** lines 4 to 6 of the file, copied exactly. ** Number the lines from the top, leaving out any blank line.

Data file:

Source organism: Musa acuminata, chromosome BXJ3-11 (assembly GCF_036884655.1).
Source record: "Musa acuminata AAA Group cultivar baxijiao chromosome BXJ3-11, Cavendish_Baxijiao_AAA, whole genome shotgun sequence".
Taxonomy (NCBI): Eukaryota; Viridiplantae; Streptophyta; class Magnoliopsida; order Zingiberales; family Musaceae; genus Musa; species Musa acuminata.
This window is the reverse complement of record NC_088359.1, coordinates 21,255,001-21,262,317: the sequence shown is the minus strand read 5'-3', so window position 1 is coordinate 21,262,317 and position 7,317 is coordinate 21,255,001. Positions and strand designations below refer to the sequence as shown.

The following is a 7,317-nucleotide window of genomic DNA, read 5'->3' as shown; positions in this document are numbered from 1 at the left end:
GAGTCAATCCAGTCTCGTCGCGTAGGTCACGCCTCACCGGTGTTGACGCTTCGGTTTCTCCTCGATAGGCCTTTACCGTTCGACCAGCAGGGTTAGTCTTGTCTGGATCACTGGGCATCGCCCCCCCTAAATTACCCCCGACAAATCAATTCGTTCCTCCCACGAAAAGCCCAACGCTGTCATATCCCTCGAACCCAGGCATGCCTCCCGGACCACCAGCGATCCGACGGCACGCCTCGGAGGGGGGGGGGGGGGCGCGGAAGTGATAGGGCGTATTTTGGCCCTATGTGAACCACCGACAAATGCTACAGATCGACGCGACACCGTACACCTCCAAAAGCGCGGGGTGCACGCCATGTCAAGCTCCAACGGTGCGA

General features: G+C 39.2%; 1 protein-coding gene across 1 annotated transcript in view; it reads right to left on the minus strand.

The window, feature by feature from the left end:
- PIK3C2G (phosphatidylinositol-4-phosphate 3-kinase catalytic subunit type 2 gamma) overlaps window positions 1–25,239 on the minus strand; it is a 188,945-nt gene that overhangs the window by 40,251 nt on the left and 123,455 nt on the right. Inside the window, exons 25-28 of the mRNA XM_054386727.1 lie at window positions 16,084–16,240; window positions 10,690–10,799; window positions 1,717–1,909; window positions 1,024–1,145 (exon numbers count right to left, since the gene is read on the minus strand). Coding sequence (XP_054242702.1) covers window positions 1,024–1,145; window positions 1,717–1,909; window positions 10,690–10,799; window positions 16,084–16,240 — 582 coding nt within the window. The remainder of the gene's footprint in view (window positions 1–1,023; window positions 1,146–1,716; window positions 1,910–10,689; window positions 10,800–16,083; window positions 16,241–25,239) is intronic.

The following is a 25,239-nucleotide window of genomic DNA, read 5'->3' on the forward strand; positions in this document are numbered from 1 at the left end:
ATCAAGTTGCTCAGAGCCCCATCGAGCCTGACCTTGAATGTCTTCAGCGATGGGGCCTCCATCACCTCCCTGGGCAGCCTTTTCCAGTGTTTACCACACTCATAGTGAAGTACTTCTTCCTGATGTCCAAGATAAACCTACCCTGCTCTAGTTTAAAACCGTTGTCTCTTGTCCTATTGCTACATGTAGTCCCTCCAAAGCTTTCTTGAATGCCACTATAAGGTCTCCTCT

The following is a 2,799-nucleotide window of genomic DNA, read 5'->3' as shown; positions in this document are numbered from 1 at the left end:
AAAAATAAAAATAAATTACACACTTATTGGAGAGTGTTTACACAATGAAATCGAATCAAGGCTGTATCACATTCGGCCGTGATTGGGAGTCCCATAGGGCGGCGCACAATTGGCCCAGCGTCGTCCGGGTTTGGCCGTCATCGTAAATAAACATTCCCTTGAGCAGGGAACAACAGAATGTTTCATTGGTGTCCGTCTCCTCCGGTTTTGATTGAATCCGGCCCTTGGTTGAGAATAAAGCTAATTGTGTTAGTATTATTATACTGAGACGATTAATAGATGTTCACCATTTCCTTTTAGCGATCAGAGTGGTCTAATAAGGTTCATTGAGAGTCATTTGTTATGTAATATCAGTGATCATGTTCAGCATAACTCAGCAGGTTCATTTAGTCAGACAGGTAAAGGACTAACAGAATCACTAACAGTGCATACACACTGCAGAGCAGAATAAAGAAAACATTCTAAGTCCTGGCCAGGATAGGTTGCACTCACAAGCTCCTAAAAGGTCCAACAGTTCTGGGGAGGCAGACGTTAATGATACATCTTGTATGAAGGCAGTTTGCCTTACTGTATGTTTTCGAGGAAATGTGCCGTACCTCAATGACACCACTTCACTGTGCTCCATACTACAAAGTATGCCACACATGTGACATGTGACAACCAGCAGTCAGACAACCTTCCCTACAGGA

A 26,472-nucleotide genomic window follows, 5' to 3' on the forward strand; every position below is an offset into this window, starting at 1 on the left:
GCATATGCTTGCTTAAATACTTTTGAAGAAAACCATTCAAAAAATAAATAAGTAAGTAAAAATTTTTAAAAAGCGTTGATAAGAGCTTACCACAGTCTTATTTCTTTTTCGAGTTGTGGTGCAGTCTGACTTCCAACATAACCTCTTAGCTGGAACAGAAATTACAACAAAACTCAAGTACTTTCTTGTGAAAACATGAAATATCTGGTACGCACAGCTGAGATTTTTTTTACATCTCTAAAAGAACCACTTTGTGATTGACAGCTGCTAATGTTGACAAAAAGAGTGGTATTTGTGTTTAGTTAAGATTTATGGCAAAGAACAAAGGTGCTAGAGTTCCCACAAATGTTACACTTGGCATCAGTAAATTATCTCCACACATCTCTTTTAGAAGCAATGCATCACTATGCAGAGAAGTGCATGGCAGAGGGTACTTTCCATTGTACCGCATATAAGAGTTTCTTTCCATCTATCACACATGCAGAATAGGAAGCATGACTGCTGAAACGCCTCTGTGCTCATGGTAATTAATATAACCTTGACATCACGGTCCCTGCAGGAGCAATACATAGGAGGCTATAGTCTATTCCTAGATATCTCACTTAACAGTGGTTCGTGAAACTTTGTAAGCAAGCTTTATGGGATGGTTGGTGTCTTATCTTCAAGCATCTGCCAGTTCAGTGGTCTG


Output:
This window is the reverse complement of record NC_088359.1, coordinates 21,255,001-21,262,317: the sequence shown is the minus strand read 5'-3', so window position 1 is coordinate 21,262,317 and position 7,317 is coordinate 21,255,001. Positions and strand designations below refer to the sequence as shown.

The following is a 7,317-nucleotide window of genomic DNA, read 5'->3' as shown; positions in this document are numbered from 1 at the left end:
GAGTCAATCCAGTCTCGTCGCGTAGGTCACGCCTCACCGGTGTTGACGCTTCGGTTTCTCCTCGATAGGCCTTTACCGTTCGACCAGCAGGGTTAGTCTTGTCTGGATCACTGGGCATCGCCCCCCCTAAATTACCCCCGACAAATCAATTCGTTCCTCCCACGAAAAGCCCAACGCTGTCATATCCCTCGAACCCAGGCATGCCTCCCGGACCACCAGCGATCCGACGGCACGCCTCGGAGGGGGGGGGGGGGGCGCGGAAGTGATAGGGCGTATTTTGGCCCTATGTGAACCACCGACAAATGCTACAGATCGACGCGACACCGTACACCTCCAAAAGCGCGGGGTGCACGCCATGTCAAGCTCCAACGGTGCGA